I've listened to 4 of 5 sections of this audio book. Peter Matthisen is a gifted writer and the narrator does an excellent job. The thing is, the main character is such an evil, despicable character that I can't find the energy to care enough to finish the book. What I will do is go listen to the last chapter and not put myself through the rest.
I had a hard time with this story. At one point, I had several pages of notes trying to keep all the characters and their relationships to each other straight. I finally gave up. Then I thought I must have listened to it out of order, since it skips around. I wanted to get the story, but this would be better if you also had the hard copy to refer back to.
A long audiobook but I was pretty engaged throughout. I did miss some parts of the first book but by the time I finished all three I started right over and listened to the first book again, comparing the different accounts. Ultimately, a Great American Novel (yes, I know) in that it captures the complexity and contradictions of our history, the violence, the ambition, the fortitude, the failings. Also a challenging meditation on the nature of experience, and how we perceive one another.
Probably - but not for a while. I actually went back a number of times to "re-listen" to stretches - got lost on names and events and such
The death scene - that happens more than once is obviously the key to the whole thing
As the book draws to a close - the end of the third part - Watson reveals both his strong will and sense of humanity - the desire to be someone - to make a mark - to be more than just a human - but the realization that in the end being human is the best we can aspire to.
No - too complex - I needed to ration this out - 2-3 hour chunks. It all ties together and works very well - but I needed to time to reflect and sort out things.
This is an epic achievement done complete justice by the superb narration by Anthony Heald. Frankly, he is the best narrator I have ever heard and will purchase more of his titles. The story itself is transcendent: so heartbreakingly sad yet such a complete picture of a man, a time and the devastating effect one man can have on so many others, including himself.
After all the rave reviews I read, I found the audiobook to meandering, slow and dull. I did not connect with any of the characters and found the jumping around between accounts to be jarring and made it tough to follow.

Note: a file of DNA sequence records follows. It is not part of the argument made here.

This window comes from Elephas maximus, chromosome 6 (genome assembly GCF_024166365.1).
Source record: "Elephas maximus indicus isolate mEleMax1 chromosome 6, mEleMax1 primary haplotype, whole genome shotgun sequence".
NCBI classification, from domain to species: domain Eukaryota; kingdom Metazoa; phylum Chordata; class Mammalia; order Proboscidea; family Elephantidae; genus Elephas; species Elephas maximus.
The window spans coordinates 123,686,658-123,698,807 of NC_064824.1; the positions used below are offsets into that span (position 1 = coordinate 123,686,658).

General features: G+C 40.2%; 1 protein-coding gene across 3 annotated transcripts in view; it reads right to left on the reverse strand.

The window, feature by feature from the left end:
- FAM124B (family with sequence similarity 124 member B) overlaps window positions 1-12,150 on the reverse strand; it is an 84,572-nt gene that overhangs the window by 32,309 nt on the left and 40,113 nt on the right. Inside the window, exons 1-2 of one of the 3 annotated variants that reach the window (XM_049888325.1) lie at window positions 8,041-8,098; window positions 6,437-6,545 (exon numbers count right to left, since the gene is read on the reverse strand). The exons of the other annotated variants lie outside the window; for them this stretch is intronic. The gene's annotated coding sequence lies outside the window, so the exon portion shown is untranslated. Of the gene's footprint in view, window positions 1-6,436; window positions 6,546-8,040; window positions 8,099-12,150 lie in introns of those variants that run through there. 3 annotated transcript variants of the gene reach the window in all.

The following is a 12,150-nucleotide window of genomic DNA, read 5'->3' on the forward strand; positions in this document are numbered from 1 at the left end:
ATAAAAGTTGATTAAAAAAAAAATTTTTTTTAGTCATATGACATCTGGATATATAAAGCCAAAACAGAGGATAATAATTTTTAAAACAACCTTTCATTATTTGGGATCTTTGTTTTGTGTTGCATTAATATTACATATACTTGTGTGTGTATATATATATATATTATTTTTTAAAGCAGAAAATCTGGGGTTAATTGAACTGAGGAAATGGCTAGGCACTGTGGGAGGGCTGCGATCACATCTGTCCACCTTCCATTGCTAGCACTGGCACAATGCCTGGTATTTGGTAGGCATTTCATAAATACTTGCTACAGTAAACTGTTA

Don't waste your credits, unless you have some real investment in this story.
I optimistically used a large slab of my downloading capacity to hear this lengthy book (I usually love lengthy books). A complete waste of computer space and my time. My worst ever purchase on audible. Needless to say I only listened to the first section till I could stand no more. A long, drawn out period of nothingness.
long historic compelling
Maybe something by Pete Decker. This is a historic novel, following generations of a gritty family. Realistic, rough-edged, compelling characters.
I haven't, and this is the best reading/performance I've ever heard. His ability to develop a different voice for each character -- the story is told from several points of view -- is uncanny.
Yes, and I don't want to give it away.
This is the longest audio book I've ever listened to -- a bit over 40 hours. I have to confess that it's hard (for me anyway) to maintain attention for that long, but it is such a great book that I find myself getting right back into the story each time I get a chance to listen.
Moby Dick calibre
No, but this is so great I'd love to get other audio books that he has done.
Too numerous to mention. I've been a fan of Peter Matthiessen's for a long time, but didn't quite expect this.
If you have any interest in this book, please get it. The performance equals the quality of the text, and that's saying a lot.
Compelling country storytelling.
Absolam, Absolam, by William Faulkner, as a tale of the deep south after the civil war.
No, but I think I should.
In three volumes, read in five parts, there are too many.
This if the first audio book I believe I would NOT prefer reading over listening. Heald is extraordinary in his ability to bring to life deep southern speech patterns, male and female, and the author's amazing choices of words and story-telling ability. Every bit makes me feel as though I'm sitting on a rural home's porch, listening to a colorful story teller.